The main issue that brands need to address is price and value if they want to connect with the largest group (pained-but-patient) unless they feel they can survive with the top two groups. WPP, the world’s largest multinational advertising agencies, says in a study that brands need to face the reality of the situation and address customer needs by showing a sense of honesty and care. There are intelligent ways to acknowledge the problem and to reinforce your brands positioning and relationship. Similar to customers, brands must make difficult decisions with limited resources. But most importantly, don’t stop communicating to your customers in some way or fashion.
5 Tips to Manage an Economic Storm
Here are some possible tips for your brand to get customers to pull out their wallets, debit cards and credit cards during economic challenging times:
Create Added Value
Justify price – demonstrate superior performance and value, product comparison, and testimonials, are some examples.
Add features and services – free support & servicing, check-ups, extra quantity, extended warranties, free shipping or setup, and choice of colours, are some examples.
Economy sizes – buy more, get more – you are positioning savings, retaining sales and not sacrificing value. This is the Costco model of buying bulk.
Do it yourself – The IKEA model. The perception that you have to assemble it means you will be saving money – or just creating more pain at home – “what do you do with all the extra bolts and screws they give you or should there be extra?!”
The Screaming Deals
Create urgency that this is the best-time to be buying your brand. Pull out all the starbursts, yell and scream – “We have a deal for you!” Art directors will cringe at the thought of this but it does work. Everything from price discounts, promotional and special offers, contests and giveaways. Remember, all you are doing here is renting customer loyalty in the short-term but it will help keep the cash flowing.
Reduce Risk & Barriers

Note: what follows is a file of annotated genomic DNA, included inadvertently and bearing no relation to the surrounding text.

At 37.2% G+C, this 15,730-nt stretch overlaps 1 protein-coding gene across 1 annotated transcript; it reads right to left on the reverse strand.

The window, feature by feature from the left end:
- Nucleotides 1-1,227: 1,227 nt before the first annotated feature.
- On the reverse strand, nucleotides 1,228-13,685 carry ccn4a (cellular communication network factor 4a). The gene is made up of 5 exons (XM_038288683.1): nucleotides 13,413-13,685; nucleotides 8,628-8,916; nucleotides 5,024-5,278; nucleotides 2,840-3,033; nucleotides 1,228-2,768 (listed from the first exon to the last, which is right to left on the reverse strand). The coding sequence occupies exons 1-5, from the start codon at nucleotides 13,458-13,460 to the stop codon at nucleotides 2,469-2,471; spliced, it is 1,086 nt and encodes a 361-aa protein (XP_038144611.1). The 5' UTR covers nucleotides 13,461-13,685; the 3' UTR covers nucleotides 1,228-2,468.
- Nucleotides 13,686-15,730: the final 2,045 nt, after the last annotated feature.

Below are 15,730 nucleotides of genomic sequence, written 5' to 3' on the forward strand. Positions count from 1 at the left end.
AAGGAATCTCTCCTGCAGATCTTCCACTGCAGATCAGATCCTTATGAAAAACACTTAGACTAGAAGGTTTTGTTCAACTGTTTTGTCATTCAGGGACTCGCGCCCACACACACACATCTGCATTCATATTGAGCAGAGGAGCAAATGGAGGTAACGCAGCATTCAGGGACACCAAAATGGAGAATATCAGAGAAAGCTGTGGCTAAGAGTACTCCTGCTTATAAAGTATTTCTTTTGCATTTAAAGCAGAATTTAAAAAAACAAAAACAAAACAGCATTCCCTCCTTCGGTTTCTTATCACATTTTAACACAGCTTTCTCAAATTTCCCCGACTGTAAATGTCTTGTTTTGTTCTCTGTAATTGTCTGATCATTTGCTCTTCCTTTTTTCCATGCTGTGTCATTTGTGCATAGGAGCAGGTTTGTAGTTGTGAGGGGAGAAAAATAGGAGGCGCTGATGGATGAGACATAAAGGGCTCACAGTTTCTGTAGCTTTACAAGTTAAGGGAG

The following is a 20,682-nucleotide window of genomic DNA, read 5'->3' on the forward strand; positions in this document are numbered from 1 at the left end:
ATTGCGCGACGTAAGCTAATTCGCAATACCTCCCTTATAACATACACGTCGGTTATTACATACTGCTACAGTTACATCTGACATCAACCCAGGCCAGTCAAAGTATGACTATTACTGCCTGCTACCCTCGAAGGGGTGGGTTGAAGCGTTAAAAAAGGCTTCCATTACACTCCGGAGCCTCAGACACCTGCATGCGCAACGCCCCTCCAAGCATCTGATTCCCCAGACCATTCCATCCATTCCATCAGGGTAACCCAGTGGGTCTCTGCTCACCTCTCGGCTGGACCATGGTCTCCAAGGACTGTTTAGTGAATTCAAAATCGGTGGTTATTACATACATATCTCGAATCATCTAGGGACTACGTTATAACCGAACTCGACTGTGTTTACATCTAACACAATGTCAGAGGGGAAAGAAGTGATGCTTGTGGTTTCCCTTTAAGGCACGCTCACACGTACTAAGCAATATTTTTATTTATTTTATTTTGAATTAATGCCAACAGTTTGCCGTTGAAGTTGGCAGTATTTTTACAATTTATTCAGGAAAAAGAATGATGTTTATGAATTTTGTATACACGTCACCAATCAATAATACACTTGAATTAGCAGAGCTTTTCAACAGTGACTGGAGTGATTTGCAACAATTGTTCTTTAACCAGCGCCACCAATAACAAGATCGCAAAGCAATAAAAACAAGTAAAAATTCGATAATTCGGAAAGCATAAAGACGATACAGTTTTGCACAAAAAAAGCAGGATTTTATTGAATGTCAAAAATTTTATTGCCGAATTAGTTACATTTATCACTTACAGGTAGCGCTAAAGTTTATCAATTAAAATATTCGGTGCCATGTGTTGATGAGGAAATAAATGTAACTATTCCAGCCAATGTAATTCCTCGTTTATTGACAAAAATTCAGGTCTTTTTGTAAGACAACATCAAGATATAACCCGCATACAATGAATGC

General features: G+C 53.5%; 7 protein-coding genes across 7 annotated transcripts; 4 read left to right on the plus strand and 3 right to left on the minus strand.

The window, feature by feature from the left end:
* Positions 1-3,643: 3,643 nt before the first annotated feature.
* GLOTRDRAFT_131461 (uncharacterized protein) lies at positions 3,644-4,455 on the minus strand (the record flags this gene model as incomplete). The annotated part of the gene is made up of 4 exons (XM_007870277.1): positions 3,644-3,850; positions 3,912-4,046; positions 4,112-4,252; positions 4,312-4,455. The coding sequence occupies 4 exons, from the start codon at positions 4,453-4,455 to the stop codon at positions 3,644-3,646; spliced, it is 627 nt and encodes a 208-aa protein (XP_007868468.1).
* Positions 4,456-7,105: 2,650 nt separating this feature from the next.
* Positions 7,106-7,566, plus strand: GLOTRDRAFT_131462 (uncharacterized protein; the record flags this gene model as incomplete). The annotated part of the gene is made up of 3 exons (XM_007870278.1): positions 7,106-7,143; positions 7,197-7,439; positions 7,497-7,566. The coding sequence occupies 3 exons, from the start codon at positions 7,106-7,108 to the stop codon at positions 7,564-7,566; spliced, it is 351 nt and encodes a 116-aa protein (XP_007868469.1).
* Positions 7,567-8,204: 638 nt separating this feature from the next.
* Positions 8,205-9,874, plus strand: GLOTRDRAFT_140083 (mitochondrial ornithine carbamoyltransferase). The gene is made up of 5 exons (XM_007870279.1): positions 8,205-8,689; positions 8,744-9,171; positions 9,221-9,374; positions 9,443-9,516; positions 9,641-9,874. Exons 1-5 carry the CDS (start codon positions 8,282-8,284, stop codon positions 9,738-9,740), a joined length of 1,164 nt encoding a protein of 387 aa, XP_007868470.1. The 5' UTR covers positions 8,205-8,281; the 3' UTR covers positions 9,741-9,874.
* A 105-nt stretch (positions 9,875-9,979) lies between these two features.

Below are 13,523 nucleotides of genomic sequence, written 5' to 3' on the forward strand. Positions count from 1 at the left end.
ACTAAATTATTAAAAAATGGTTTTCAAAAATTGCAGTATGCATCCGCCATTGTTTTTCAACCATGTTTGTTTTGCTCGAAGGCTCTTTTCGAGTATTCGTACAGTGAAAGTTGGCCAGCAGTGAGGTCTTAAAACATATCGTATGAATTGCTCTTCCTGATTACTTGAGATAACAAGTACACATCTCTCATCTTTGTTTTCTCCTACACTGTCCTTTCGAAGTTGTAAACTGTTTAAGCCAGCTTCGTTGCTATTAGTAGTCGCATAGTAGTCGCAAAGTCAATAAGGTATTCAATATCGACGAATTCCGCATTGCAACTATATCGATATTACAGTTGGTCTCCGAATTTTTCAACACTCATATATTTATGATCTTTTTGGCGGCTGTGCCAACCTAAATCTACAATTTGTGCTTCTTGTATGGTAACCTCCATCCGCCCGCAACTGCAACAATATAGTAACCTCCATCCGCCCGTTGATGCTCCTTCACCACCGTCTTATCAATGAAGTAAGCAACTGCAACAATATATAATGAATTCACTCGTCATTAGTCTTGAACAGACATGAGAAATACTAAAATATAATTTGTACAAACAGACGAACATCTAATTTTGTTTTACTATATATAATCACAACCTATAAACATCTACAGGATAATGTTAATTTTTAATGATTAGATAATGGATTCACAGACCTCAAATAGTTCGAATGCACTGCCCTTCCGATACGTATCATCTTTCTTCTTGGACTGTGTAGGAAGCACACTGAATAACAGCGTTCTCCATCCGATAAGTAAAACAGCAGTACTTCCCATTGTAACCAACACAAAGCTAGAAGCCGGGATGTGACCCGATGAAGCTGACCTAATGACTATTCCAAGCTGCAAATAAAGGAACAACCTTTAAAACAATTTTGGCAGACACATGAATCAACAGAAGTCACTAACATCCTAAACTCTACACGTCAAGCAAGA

Show that you brand cares and understands the situation customers are facing in difficult financial times. Provide alternative payment options – nothing down, don’t pay until next year, zero percent interest payments, free financing, no-credit-check, job loss protect, etc.
New Innovations and Technology
Make consumers forget about the bad times and create excitement towards a new product with never seen features or never experienced benefits. For many brands this might be difficult to accomplish in a short-time frame. But you can adjust your brand to have new efficiencies or reduce costs. Reduced costs can be accomplished many ways such as production efficiencies, cheaper ingredients, smaller package size, single servings, and slimmed-down basic version with no bells or whistles. So if you can’t wow your customer into buying your products, then reach out with an offer they can’t refuse. Chances are they will end-up buying the more expensive version but the less-expensive version got them through the door.
There have been many new products successfully launched during difficult financial times such as Rice Krispies, Plymouth and the iPod.
A Beacon in the Storm
The smart brands not only weather the storm but they continue to strengthen their brand relationships. Remember that your best customers can be your best backer during difficult times. With the help of social media they can quickly be mobilized to get your brand message out – from a simple customer referral program to getting “likes” for a new product. Always talk about the value your brand brings –the rational and psychological. Tap into the concepts of small indulgence, sharing and helping. Do random acts of kindness like Starbucks did with #TweetACoffee campaign where people were encouraged to buy a friend a coffee using twitter, or Coca-Cola’s #WishUponACoke campaign in Dubai where they fulfilled wishes for immigrant workers who left home for a job.
Weathering the Storm
John Hayes, American Express CMO said at the American Marketing Association’s MPlanet 2009 conference “Consumers are more likely than ever to award their hard earned dollar to those brands that provide the greatest value, build the strongest relationship and connect in the most meaningful way.”
Keep an eye on the economic weather and have a plan ready if a storm should hit. Remember as you scrutinize your customers to determine if they can pay, they too will be watching your brand on how it also handles tough times.